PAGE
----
HEAVENLY CREATURES (1994) has several interesting things going for it. It's based on a real life murder in New Zealand in the 1950's. It was actress Kate Winslet's first feature film. It was directed by Peter Jackson, pre-THE LORD OF THE RINGS trilogy. And it hints at director Jackson's future themes as HEAVENLY CREATURES is a dark subject that he chooses to film with fantasy overtones similar to his more recent THE LOVELY BONES (2009). In fact, CREATURES had some surprisingly creative fantasy sequences that I never expected to see in a film about matricide.
I first fell in love with Kate Winslet during TITANIC in 1997 (no she is not aware of my love for her). After TITANIC I wanted to see everything that she had done even if it meant watching her in obscure films like HIDEOUS KINKY (1998). HEAVENLY CREATURES was the one film in her filmography I kept hearing about that I had never managed to rent or see until now. But it is very evident from her performance in CREATURES that she was destined to be a star.
HEAVENLY CREATURES is based on an actual murder case in Christchurch, New Zealand in 1954. Adapted by Peter Jackson and Fran Walsh, the film explores the obsessive friendship between two polar opposite school girls - introverted Pauline Parker (Melanie Lynskey) and extroverted Juliet Hulme (Kate Winslet) from 1952 to 1954. Juliet is worldly, sophisticated, and opinionated. She's just moved to New Zealand from England. Pauline is frumpy, reserved, and not nearly as pretty as Juliet. Having both suffered from childhood illnesses, Pauline and Juliet are held out of gym class together at Christchurch Girls High School, which kick starts their relationship.
Pauline and Juliet have vivid imaginations. Imaginary worlds like Borovnia and the 4th World, matinee idols and opera stars (like Mario Lanza) that interact with them, unicorns and clay warriors that come to life, the two girls hide in these fantasies to avoid their less than perfect personal lives. For Juliet, she harbors resentment toward her parents Hilda (Diana Kent) and Dr. Henry Hulme (Clive Merrisen) who seem to leave her every time she becomes ill. Pauline has a brief sexual encounter with one of her parents boarders named John (Jed Brophy) who's sweet on her. The experience proves to be awkward and not emotionally satisfying. Pauline's father Herbert Rieper (Simon O'Connor) kicks John out when he discovers their tryst . Pauline's relationship with her mother Honora (Sarah Peirse) begins to go downhill.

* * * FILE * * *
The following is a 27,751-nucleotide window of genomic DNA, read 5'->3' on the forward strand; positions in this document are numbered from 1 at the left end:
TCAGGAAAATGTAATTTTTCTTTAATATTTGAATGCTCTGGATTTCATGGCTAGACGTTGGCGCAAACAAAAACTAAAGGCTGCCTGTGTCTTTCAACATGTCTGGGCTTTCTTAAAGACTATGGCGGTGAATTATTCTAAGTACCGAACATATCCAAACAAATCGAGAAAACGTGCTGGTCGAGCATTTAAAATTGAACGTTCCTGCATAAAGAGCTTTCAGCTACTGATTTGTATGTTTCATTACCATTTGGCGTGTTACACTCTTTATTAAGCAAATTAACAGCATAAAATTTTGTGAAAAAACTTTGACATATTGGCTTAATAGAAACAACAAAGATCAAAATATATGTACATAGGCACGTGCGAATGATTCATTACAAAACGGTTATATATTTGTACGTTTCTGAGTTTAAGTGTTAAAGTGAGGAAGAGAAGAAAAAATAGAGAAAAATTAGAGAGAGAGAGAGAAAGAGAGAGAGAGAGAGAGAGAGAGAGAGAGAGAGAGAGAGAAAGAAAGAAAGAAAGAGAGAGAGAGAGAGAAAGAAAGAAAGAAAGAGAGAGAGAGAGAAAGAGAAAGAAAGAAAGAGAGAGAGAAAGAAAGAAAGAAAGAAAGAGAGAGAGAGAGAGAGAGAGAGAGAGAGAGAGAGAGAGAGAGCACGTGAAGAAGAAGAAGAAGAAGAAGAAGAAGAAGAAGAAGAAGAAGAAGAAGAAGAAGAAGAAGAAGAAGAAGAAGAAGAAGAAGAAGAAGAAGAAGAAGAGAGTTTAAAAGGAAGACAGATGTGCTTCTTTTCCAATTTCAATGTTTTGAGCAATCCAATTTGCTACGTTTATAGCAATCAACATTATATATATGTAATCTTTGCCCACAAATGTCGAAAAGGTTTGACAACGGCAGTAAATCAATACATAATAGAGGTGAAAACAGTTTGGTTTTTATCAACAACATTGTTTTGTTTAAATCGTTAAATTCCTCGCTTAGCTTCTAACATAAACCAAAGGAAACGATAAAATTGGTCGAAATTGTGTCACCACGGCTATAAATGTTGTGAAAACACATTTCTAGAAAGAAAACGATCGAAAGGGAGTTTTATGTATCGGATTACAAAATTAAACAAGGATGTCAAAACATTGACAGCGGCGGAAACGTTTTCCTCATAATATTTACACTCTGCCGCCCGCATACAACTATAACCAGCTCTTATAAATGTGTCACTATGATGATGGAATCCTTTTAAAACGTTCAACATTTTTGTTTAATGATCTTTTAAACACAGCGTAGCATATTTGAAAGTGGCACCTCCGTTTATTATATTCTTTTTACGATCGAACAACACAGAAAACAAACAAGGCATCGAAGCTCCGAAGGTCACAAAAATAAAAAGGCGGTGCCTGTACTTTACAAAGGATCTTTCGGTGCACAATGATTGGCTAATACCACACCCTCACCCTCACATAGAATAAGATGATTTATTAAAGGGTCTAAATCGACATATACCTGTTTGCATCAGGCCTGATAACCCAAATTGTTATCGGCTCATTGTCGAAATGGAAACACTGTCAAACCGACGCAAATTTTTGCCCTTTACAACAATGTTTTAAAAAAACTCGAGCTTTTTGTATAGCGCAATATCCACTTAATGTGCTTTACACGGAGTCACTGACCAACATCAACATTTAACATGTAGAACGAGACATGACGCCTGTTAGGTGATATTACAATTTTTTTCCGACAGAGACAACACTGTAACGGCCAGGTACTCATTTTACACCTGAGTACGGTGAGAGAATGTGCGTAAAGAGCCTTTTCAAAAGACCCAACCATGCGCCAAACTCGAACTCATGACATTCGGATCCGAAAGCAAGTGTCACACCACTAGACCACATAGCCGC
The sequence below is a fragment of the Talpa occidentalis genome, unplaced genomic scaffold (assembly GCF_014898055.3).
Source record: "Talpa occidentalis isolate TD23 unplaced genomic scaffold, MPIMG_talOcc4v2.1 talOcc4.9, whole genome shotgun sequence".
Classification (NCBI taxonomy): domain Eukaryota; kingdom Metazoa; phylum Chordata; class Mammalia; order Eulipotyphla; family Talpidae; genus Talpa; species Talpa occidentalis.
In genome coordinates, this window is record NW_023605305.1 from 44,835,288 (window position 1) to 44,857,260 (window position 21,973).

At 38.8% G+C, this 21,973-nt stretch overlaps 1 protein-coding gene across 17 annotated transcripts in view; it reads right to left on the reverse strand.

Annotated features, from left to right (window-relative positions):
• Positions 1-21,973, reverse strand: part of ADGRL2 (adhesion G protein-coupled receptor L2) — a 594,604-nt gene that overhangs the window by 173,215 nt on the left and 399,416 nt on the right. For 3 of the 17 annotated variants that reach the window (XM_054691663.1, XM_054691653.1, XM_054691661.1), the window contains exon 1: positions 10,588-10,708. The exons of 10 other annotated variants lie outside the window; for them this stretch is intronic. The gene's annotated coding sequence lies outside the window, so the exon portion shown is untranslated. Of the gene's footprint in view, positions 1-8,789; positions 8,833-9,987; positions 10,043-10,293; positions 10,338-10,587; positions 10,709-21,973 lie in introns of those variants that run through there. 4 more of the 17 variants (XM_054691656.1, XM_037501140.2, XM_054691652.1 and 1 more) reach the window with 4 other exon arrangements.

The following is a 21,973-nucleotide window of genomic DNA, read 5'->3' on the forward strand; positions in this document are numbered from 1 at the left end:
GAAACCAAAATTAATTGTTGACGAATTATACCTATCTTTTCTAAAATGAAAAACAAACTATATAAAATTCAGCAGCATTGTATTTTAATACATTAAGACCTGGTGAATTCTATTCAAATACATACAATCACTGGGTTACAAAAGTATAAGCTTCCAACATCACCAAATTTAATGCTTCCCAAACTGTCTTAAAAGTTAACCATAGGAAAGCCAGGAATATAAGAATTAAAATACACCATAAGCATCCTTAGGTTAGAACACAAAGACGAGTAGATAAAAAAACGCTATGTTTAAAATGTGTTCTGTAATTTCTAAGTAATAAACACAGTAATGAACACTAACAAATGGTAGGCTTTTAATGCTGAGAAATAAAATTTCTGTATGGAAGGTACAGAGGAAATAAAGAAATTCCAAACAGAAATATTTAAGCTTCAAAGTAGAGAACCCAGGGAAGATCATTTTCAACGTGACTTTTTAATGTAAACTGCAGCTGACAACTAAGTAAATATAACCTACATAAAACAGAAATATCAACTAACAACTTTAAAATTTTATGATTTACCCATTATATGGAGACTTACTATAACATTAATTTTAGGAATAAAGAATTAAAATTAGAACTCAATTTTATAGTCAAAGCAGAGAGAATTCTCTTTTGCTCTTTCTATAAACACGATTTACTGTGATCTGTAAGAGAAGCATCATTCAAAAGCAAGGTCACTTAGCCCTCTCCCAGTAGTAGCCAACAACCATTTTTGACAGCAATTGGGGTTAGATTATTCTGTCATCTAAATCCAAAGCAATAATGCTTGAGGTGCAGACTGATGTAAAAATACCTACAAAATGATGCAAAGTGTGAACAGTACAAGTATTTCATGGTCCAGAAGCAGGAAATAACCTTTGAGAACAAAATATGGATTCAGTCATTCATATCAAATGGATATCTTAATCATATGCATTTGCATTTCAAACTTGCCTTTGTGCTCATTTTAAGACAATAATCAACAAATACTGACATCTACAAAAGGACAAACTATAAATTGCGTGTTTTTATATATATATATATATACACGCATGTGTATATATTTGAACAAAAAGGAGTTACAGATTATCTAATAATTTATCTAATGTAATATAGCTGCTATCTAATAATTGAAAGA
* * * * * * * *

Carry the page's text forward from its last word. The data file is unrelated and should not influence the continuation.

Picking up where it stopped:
As Pauline and Juliet spend more time together, the girls relationship begins to create tension for both sets of parents. Pauline becomes more withdrawn and fights frequently with her mother. Dr. Hulme visits Pauline's parents and confesses he fears the girls' "friendship is unhealthy." In other words, he thinks Pauline is a lesbian.
The film does explore Pauline and Juliet's sexual awakening as young women. Pauline and Juliet take baths together, sleep in the same bed, eventually make love. It's all part of their obsessive descent toward a most reprehensible act. The girls begin to find both sets of parents oppressive and suffocating, interfering with their personal and fantasy lives. When Juliet's parents announce they're divorcing and sending Juliet to live with an aunt in South Africa, Pauline is adamant that she'll accompany Juliet but Honora blocks that idea. Pauline devises a plan to murder her mother Honora and convinces Juliet to assist her, believing that with her mother out of the way, the two girls can be together forever, maybe even run away to Hollywood or Juliet's parents will adopt her. HEAVENLY CREATURES ends with Pauline and Juliet carrying out their heinous plan.